TH: I don’t know. There’s a perception of these two cultures going on at once, there’s a sort of Blair view of ‘airy fairy’ views of civil liberties – Blunkett saying that a few days ago wasn’t it… new crack-downs on dole cheats and the whole money, materialistic culture, based around work, work, work, spend, spend, spend, and then live in this constant cycle of unfulfilled desire – but there are encouraging signs that there are lots of things going on culturally that is quite positive. But it is a bit depressing when you consider all the stuff written about idleness over the last 5000 years and an anthropologist might say there are tribal societies involved in this whole way of doing things, you know, not working very hard and enjoying themselves, probably because they don’t have a notion of progress, betterment, self-improvement like we do in the West, - I’m talking vaguely because I don’t really know what I’m talking about – other cultures and so on – but one of the great things about it is that we’ve never had any trouble finding things to fill the magazine. When we started doing it, after the first one people wondered how were we going to fill the next one, and the next and so on. We’ve never had a problem having stuff to fill it. There are plenty of people looking around for alternatives. It came out of recession – being on the dole you had nothing to lose when I started it. I did English at University and after a few months on the dole I thought I might as well start my long cherished magazine project because if it doesn’t work it doesn’t matter. In times when it's easier to get a job – maybe if I’d gone to University in 1997 – I might have got a job in a or something and thought I was doing fine. And the underground creative stuff would never have started. Which is why if we’re going into a recession now maybe that’s quite a good thing because that’s when underground stuff – Acid House and Rave started, in a recession – punk too – and in the 80’s you got Duran Duran, which isn’t very interesting. So there’s a lot to be said for Recession as a spur to new ideas. I haven’t got a sense of whether we’re in good times or bad times. I did have a feeling in the mid 90’s that we were in the middle of something quite exciting – there was a lot going on.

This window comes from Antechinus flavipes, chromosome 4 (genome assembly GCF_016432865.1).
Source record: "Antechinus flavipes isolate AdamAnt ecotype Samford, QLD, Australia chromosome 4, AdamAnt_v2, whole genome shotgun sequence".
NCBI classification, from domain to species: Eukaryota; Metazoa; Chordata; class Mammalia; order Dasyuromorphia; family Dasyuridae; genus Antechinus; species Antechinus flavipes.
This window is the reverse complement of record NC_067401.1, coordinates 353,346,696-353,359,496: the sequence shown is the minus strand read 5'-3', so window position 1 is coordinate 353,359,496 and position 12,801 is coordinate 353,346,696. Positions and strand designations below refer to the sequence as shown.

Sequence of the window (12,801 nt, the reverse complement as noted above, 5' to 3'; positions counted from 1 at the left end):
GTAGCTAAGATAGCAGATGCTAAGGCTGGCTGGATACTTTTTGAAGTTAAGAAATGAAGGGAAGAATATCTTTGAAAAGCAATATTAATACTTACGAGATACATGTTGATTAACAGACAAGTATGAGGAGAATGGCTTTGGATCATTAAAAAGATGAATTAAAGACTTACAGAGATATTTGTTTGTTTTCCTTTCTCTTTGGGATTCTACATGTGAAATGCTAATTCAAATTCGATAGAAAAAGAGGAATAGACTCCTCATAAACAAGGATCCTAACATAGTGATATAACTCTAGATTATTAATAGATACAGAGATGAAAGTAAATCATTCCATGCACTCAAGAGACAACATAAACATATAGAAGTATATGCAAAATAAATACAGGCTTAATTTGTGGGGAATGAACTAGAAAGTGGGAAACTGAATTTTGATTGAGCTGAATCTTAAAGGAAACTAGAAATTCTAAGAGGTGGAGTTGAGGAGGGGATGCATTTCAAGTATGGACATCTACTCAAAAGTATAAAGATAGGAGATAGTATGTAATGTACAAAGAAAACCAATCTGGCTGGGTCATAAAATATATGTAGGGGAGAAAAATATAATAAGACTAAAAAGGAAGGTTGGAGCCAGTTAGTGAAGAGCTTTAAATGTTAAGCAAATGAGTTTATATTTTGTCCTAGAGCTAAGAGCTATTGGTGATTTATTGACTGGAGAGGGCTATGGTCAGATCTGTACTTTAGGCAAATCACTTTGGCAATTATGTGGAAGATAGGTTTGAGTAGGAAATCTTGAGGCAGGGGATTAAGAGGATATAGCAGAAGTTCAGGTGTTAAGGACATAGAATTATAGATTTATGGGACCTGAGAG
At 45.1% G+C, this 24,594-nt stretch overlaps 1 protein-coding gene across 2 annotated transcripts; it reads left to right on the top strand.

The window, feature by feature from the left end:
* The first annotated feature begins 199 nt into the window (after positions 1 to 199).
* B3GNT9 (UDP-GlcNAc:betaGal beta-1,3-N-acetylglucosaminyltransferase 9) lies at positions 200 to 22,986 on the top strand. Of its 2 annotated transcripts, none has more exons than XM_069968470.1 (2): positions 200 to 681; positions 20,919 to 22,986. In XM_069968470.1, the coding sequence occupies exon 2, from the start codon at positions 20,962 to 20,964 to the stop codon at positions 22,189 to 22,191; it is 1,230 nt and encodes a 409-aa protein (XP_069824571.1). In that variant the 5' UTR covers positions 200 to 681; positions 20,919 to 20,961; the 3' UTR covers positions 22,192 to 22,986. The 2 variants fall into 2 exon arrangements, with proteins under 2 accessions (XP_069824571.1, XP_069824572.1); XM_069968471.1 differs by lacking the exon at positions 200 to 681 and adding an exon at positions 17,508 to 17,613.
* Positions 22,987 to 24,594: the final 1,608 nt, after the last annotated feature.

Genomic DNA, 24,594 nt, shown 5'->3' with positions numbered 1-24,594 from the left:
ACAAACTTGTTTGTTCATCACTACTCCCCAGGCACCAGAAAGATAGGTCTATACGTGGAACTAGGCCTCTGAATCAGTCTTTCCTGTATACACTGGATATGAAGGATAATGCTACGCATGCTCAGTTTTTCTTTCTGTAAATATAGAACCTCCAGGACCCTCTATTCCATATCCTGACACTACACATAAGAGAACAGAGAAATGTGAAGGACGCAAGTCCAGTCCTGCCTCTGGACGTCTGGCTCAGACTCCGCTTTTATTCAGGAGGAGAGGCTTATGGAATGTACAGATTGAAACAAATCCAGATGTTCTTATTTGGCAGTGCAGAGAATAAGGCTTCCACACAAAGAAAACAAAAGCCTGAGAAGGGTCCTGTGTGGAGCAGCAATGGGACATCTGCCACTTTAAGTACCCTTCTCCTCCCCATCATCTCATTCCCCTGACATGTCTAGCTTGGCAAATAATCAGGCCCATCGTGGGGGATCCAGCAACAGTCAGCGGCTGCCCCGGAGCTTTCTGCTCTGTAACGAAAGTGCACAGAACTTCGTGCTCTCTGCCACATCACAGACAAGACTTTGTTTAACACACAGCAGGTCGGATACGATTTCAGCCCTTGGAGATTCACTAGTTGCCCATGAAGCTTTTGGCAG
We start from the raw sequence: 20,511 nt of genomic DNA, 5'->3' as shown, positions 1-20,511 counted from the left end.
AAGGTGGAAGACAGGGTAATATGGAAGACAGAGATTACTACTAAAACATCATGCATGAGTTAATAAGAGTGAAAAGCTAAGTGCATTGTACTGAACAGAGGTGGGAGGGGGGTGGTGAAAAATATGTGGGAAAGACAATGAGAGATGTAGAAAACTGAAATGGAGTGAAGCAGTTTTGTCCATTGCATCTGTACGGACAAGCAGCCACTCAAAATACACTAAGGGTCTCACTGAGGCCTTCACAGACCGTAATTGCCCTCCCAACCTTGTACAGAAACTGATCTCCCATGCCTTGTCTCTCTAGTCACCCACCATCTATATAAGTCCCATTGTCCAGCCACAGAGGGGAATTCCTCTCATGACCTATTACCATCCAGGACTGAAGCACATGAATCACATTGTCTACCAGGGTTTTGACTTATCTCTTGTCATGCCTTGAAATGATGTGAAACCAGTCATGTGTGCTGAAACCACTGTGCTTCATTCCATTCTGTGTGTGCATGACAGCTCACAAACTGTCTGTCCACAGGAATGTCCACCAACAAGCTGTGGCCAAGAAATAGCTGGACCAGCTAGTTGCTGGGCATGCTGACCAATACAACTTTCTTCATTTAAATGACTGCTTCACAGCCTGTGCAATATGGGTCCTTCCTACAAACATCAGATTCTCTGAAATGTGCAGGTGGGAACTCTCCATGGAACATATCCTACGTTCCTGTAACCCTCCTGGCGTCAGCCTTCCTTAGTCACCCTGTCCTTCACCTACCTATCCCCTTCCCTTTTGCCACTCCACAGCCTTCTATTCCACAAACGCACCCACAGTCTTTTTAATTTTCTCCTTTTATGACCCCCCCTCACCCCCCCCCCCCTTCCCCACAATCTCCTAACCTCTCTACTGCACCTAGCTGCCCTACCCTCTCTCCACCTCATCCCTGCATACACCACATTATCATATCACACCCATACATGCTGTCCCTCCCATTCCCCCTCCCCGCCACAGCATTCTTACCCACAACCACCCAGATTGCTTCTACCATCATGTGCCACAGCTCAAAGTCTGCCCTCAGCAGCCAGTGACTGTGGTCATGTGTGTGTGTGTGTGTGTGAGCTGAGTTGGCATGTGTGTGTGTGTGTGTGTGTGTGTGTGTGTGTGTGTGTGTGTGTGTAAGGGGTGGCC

3AM: So how do you get things to happen?

TH: It’s all quite random. If we try going through agents and stuff it all starts to break down. It’s just a question of being open and different things opening up new things. I met Mark Manning at a Stewart Home party years ago and he said he’d just written a short story which sounded quite funny so we went and used that. Mark wouldn’t mind me saying – he’s an autodidact. He doesn’t – there’s no received opinion in him, there’s no cliché - he’s completely free of that, he just says what he thinks and he can’t think any other way which is why a lot of what he says is disgusting and quite offensive but it’s all true. My mum actually read his story and she said ‘very cruel, but true.’ We had a reading where he read a story called "the Paedophile’s Christmas" which we never published and people walked out and thought it was terrible but it’s not. There’s nothing in it for him, there’s no commercial agenda or anything, he just has to do it, or he wants to do it. Something to do with Leeds perhaps. Damien Hirst is from Leeds as well. In terms of making connections, I must admit that some of the events at the Groucho Club have been quite good. Some people think that it’s a kind of arsy, elitist place but it's quite good fun. I’m sure that once you set up your pitch people just come to you. It’s a great feeling of power – I don’t mean power over people – but a feeling of getting something done. You know, you read something about someone and you go and meet them. Which is what I always thought was the great thing about journalism. On Monday, you can say, that’s interesting , I’d like to meet them, on Tuesday you can ring them and on Wednesday you can meet them. It’s a real privilege. I think most people can see that we do more interesting things than most magazines so they’re happy to get across. We didn’t pay – I mean now we pay a measly £50 but there’s no commercial reason to be part of this. There are no massive sales so there’s no PR benefit either. But hopefully they do get something out of it – we certainly do.
3AM: You sense that you’re setting an agenda then?

TH: Yes. An area of enquiry rather than an agenda. We’re quite open. When we do interviews they’re transcripts. They’re not trying to do a psychological profile on someone. The only agenda is the celebration of idleness as a positive force not a negative one. Ideas happen when you’re idle. You can’t have ideas if you’re working all the time. They come when you’re lying in the bath or drinking.
3AM: Do you connect with the Beats?